Just then a trio of eager Turkish men muscled their way to the front and stealthily heaved the barrier back. One of the officials caught sight of them and rushed over, waving his clipboard. Amidst the commotion a horn blasted suddenly and the front lines surged forward and sprinted down the sand into the shallows, like wildebeest galloping into crocodile-infested waters. We wished luck to our group of new friends: Matt, Otto, James, Dee and Sarah. Then we jumped down onto the sand and bumped into another Swim Trekker – the quick-fire Irish whippet, Ed. The night before Ed had been a bag of nerves, inhaling a mound of chicken and rice and jittering at the table. He asked us all about the minor details of our preparations. Now you could see he was determined to get in the water and make it across. He talked in all directions as he weaved his way through the chaos and forgot to step on the starter mat and rushed back and re-joined the group beside us.

“Right lads – you’re only here once,” he called, as he disappeared into the mass of swimmers.

The morning sun lit-up the water as we waded in with the heat on our bare backs. We stopped amidst the rush of bodies and pulled down our goggles. A fever swept across the churned water and I let out a cheer as swimmers dove into the shallows around us. Splashes of water erupted in all directions. Slowly we slumped forward and went under and pulled ourselves through the swirling green quiet – that veil of bubbles. When I came up there were swimmers on all sides of me. I picked out Calum’s Selkie jammers and drew up alongside him. Then we set off together into the long, bobbing channel of fishing boats, dinghies and kayaks.

The next half hour was as pleasant as any time I’ve spent in the water. The currents were slow and gentle and the waves rocked us and rolled with our strokes as we rose and sank over the chop. The bed disappeared quickly, but the sun still stretched its arrows down far below us and caught the umbrellas of clear jellyfish as they rose from the murk and glowed under faint shoals of fish. Calum and I kept a quick-ish pace and timed our strokes together and cut a path through the criss-crossing wakes of other swimmers and saw the steep sun rays dropping through their bubbles. I let my feet trail and felt the warm water threading through my fingers and washing over me. I also kept sight of the line boats and the flagpole ahead of us. We didn't stop until we were cast under the prow shadow of an incoming boat. 

We looked up to see Simon grinning down at us.

“Stroke’s looking good,” he said. 

He told us we were making a good direct line with the Turkish bunch. If we continued as we were the current could sweep us too far right and cause us to miss our exit. He advised us to cut a hard left towards the boats on our farthest side.  

We took his advice and swerved against the current and kept digging in until we floated onto the glassy waters around the exit ramp, shielded by the harbour wall. A moment earlier a figure had swept past us as we crawled through the water. When we peeled our goggles off we saw that it was James - one of the South African Swim Trekkers. He grinned at us and raised his arms as he burst from the water.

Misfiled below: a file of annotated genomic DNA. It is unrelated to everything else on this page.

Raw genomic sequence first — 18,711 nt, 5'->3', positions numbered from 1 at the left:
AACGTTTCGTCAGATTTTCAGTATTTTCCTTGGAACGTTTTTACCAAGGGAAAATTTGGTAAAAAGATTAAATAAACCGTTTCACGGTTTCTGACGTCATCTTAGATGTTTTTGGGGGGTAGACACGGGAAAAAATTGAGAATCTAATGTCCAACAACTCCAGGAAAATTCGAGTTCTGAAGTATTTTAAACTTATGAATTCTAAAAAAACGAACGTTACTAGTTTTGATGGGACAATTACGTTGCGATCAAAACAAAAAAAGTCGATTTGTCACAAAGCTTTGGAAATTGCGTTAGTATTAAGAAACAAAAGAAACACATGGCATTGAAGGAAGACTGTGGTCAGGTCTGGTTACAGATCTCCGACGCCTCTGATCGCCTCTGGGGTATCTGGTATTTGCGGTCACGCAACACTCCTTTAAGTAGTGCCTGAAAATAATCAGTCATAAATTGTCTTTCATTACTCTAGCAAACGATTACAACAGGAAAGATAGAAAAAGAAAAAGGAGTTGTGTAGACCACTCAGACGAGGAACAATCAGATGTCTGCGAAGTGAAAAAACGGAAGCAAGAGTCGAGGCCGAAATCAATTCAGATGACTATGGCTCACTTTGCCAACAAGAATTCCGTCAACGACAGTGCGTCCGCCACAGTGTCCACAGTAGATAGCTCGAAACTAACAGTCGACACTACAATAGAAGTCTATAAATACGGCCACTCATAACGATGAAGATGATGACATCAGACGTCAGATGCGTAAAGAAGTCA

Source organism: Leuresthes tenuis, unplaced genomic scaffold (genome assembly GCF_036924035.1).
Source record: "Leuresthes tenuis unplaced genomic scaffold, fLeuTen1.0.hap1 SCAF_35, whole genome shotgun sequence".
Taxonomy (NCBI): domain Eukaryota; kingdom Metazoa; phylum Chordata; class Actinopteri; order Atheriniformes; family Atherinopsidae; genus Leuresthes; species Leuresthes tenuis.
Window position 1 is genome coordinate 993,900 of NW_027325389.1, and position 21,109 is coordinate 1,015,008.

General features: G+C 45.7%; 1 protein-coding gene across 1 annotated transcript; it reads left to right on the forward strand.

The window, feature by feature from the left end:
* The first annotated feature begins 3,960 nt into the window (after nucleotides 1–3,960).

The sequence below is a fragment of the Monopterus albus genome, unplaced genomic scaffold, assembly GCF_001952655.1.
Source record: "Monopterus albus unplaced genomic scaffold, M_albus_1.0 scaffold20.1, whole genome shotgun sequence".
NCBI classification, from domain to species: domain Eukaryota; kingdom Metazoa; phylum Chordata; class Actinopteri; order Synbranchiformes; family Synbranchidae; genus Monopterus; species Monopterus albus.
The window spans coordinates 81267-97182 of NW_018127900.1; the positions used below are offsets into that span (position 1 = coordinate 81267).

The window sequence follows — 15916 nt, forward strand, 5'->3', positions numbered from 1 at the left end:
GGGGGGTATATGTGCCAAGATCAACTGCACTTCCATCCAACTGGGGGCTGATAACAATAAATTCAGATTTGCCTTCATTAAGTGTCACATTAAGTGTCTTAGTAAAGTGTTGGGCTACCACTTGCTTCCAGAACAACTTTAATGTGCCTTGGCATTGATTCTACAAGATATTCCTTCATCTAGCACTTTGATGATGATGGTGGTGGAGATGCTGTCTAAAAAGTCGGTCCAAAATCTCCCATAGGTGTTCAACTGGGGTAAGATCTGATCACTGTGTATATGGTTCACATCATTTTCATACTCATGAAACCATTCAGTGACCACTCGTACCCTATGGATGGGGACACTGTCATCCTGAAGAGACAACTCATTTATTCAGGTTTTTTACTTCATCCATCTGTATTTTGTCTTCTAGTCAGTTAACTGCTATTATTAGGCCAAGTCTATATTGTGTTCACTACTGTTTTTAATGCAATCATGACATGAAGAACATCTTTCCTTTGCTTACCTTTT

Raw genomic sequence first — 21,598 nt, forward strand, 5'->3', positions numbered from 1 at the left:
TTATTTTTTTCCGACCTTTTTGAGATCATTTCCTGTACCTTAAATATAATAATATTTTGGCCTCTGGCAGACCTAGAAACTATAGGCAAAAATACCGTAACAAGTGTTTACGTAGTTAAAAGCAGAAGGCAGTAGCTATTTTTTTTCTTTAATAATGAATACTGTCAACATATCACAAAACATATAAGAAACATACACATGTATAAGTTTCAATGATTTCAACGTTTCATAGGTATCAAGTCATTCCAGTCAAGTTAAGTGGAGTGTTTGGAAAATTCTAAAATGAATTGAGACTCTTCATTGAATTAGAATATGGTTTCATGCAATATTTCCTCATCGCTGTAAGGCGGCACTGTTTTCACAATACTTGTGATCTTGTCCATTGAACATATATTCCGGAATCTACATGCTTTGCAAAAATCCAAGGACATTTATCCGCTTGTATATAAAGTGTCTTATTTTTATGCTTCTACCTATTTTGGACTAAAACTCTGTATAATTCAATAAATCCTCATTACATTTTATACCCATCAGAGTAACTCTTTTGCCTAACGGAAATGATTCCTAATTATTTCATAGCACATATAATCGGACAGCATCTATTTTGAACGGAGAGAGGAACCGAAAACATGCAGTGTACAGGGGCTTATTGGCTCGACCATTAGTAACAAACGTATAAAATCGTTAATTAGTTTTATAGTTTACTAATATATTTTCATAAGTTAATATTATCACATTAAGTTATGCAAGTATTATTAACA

"I beat the Wild Swimming Brothers."

In the end we made the 5km crossing in just over an hour.


That night we drank with our group and heard stories of encounters with sharks and Pacific Island swim spots and huge events that draw thousands of aquatic attendees. A handful of our swimmers had won medals and the Efes was flowing and spirits were high. Personally it was one of the best swims I’ve been part of so far. It was totally different to our swims in the Arctic Circle (much warmer) and our swim down the River Eden (much shorter). The challenge had been to stay calm and find an inward rhythm amidst the 700 other swimmers. But that wasn't such a hard task with such beautiful surroundings and far-reaching water clarity and the silent company of all those other people of different nationalities, threading through the water. Aside from the first few minutes the pace had been gentle and unhurried. Some of the older swimmers had even swum breaststroke the whole way. We'd had enough time to enjoy the water and film and dive down at times to that dim curve where the temperature dropped.

Anyone wondering whether or not to book the Hellespont swim next year - we make a lot of recommendations for swim events and sometimes you do worry if the swimmer catches a bad day, or bad weather, there's a chance they won’t get a good experience out of it. The Hellespont is different though. Even if the currents turn on you – a boatload of swimmers didn’t make it and still came out on the opposite coast with huge smiles– the atmosphere of excitement and pride is irresistible. You'll be aware all the while that you are taking part in something special. The great march of industry grinds to a halt. The freighters and submarines draw back. And for two hours the Strait of the Dardanelles belongs to a bubble-kicking, current-pawing, salt-water-spitting pod of swimmers from around the world.

All there for the same reason. All enjoying the water with barely a word passed between them. 

This is something you'll remember - this good thing that you did...


Sign up for the next big event: Visit the Swim Trek website